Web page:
#IWillLive: Suicide Prevention in Alaska Report

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This report gives an overview of suicide prevention strategies used in Alaska. It provides background information on the suicide epidemic within the state and explores the effectiveness of recent suicide prevention efforts. It also highlights data on suicide rates among American Indians and Alaskan Natives.

This report includes:
 a review of Alaskan community context relevant to consideration of suicide prevention efforts, including location, geography, culture, history, and health service infrastructure;
 a summary of local perspectives regarding risk and protective factors for suicide and violence as well as existing suicide and violence prevention programs and suicide prevention progress;
 community feedback related to ongoing challenges and needs across communities;
 findings from multiple data sources informing suicide prevention progress (including the cross-site evaluation of the GLS Youth Suicide Prevention program and the national evaluation of the Native Aspirations program); and,
 recommendations for future suicide prevention efforts in Alaskan communities.
Because of Alaska’s size and diversity (e.g., geographic, cultural, rural/urban), areas of the state are often subdivided into multiple service areas and referenced in different ways, including tribal, public health, and geographic. These and other regional schemes, which overlap borders, are useful in assessing suicide prevalence and related issues throughout Alaska—which vary within and across geographic and tribal boundaries. These subdivisions and regional demarcations also are useful in understanding relevant cultural context and the multiple prevention approaches underway throughout the state. Exhibit 2 presents an overview of several maps reflecting various ways in which Alaska is subdivided. The different regions are presented here to give context to the bounded areas described and referenced in this report. Public Health Regions, for example, are how the state demarcates different regions to present state health data (e.g., Behavioral Risk Factor Surveillance System and Youth Risk Behavior Survey data) as opposed to geographic or tribal regions.
To discuss suicide prevention in Alaska, it is important to understand the geographic isolation of Alaska as well as the cultural traditions and history that have shaped the state. As noted, Alaskan villages are small, ranging in size from 20 to 6,000 residents, with an average size of 300 residents (AI Environmental Office, 2013). The majority of Alaska’s villages are not on the road system and are accessible only via bush plane or, in Southeast Alaska, the Alaska Marine Highway, or ferry system. This separation from the road system—which, for most inhabitants of the Lower 48, provides a connection to food, shelter, and entertainment—forces a higher level of self- and communal-reliance in Alaskan villages. Among other similarities across tribes, individual, family and community roles are often determined by age, knowledge, skills, and connection to natural resources such as land and water (Burch, 2000, 2005, 2006).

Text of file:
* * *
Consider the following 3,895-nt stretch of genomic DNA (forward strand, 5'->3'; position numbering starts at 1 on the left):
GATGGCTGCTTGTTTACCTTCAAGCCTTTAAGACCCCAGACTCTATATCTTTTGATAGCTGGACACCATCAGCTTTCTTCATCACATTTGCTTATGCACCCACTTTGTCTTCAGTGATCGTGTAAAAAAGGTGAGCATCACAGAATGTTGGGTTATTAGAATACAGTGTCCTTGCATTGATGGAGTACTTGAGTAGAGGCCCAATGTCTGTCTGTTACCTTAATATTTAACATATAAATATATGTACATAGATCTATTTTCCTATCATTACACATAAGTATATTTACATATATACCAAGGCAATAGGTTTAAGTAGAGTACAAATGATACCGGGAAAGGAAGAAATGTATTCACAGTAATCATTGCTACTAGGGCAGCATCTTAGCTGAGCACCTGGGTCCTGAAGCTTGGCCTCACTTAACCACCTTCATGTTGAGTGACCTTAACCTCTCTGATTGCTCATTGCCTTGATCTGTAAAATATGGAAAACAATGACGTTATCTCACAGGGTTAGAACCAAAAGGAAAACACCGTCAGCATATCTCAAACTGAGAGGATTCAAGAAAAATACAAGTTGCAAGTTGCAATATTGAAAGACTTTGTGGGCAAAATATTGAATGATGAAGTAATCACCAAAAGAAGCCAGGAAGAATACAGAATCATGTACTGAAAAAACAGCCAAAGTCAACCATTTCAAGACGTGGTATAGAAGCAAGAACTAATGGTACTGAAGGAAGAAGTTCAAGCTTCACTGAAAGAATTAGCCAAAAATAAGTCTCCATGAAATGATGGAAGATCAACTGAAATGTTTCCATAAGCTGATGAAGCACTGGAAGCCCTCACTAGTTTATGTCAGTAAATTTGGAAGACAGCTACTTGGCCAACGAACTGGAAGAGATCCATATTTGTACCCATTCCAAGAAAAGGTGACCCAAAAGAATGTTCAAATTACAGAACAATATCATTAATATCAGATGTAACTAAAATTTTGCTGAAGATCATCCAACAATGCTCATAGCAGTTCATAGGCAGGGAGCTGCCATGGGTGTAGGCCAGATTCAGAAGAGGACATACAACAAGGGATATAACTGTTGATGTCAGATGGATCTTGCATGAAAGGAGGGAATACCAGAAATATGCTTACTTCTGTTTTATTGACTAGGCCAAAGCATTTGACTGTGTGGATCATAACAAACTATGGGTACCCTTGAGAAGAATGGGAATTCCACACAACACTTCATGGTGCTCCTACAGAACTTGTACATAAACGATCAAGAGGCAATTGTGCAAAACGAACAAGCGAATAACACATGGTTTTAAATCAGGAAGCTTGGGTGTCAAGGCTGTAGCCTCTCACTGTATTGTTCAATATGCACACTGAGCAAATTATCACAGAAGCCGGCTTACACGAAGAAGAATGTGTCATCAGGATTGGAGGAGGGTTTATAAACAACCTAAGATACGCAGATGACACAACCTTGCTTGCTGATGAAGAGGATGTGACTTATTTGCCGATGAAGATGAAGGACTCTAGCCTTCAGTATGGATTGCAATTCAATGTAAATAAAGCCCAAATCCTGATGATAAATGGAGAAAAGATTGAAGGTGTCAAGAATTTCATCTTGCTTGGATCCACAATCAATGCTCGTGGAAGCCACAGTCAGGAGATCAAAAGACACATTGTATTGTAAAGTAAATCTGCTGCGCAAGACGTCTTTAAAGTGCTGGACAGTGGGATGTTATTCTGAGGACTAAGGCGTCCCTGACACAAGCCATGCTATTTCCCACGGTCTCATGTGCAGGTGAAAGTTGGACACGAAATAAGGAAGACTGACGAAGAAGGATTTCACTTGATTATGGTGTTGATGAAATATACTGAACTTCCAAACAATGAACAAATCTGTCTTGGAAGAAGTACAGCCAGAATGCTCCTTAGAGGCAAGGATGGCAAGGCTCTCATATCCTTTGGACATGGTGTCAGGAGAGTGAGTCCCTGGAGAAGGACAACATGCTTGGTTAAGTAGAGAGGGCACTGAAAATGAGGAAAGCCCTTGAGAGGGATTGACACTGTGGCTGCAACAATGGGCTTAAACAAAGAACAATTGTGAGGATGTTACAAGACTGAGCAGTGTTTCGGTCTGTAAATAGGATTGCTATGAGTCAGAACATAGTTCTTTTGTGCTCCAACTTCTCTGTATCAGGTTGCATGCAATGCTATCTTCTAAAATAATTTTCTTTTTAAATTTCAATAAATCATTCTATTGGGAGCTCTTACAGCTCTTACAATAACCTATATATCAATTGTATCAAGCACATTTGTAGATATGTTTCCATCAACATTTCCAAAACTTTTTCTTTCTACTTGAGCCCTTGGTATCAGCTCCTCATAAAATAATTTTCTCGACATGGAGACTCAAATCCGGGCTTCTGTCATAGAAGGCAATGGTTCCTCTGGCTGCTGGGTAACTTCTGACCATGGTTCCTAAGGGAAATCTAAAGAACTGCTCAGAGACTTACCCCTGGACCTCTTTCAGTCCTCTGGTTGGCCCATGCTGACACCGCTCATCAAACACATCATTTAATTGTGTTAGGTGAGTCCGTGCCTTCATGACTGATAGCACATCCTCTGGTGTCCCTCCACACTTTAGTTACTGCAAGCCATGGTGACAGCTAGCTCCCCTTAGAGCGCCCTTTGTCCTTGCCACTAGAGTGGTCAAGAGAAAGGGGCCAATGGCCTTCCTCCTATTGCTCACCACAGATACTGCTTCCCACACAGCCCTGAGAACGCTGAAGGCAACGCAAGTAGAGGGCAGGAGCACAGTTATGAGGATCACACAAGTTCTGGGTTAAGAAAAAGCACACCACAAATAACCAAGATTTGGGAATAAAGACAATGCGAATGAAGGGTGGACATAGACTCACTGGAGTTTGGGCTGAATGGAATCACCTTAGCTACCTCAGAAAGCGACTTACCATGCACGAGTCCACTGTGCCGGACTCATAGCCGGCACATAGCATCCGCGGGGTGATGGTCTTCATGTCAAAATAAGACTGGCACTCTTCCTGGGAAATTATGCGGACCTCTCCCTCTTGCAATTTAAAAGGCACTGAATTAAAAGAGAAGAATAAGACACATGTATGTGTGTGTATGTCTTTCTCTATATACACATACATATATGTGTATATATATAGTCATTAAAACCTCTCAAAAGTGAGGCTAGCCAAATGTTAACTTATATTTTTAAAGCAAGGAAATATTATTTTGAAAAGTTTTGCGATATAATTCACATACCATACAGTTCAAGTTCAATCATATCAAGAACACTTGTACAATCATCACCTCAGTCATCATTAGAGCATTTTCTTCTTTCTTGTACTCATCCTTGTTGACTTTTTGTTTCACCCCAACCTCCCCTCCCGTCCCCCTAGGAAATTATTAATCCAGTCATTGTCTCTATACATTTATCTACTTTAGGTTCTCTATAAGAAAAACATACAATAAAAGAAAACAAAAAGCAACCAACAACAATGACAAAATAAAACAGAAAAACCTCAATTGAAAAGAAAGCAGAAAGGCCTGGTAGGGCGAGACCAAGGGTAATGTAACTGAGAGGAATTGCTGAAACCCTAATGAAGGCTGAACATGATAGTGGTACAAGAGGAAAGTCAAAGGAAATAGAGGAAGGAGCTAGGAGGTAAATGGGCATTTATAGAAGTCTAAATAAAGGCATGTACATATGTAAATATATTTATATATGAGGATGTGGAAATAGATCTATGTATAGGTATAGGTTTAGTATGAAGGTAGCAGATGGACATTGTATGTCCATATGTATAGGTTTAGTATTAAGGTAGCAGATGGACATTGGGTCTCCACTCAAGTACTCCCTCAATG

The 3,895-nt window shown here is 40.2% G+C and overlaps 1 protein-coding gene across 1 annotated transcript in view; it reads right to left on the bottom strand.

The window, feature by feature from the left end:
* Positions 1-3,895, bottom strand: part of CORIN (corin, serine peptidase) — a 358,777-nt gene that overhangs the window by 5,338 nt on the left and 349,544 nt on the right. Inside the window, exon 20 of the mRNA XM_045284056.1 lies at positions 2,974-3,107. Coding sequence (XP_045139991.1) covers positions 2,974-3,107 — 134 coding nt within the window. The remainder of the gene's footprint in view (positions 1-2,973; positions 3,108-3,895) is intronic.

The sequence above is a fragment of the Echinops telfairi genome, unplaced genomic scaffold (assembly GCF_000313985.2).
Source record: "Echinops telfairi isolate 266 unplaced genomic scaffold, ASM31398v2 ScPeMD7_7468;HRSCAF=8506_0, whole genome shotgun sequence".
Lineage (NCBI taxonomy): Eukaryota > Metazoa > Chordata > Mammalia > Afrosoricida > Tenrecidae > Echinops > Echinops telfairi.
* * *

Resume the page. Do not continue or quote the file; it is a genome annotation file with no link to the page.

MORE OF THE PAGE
Traditionally, men and boys hunt land and sea animals for food while women and girls handle the processing and preparation of food, clothing, and utensils from animals (Hensel, 1996). Village Elders— men and women who have achieved rank and status by virtue of age and wisdom—provide leadership and spiritual guidance to their community (Lewis 2008). Historically, Elders have been, and continue to be, the keepers of their communities’ oral history, which includes a vast collection of parables and insights learned over a millennium of survival in Alaska. However, age alone is not sufficient for achieving the status of Elder. Individuals are ascribed leadership roles depending on their position in the social network and whether their past performance garnered community endorsement (Wexler, 2011). Because of their prominence and collective wisdom, Elders are consulted in all community decisionmaking.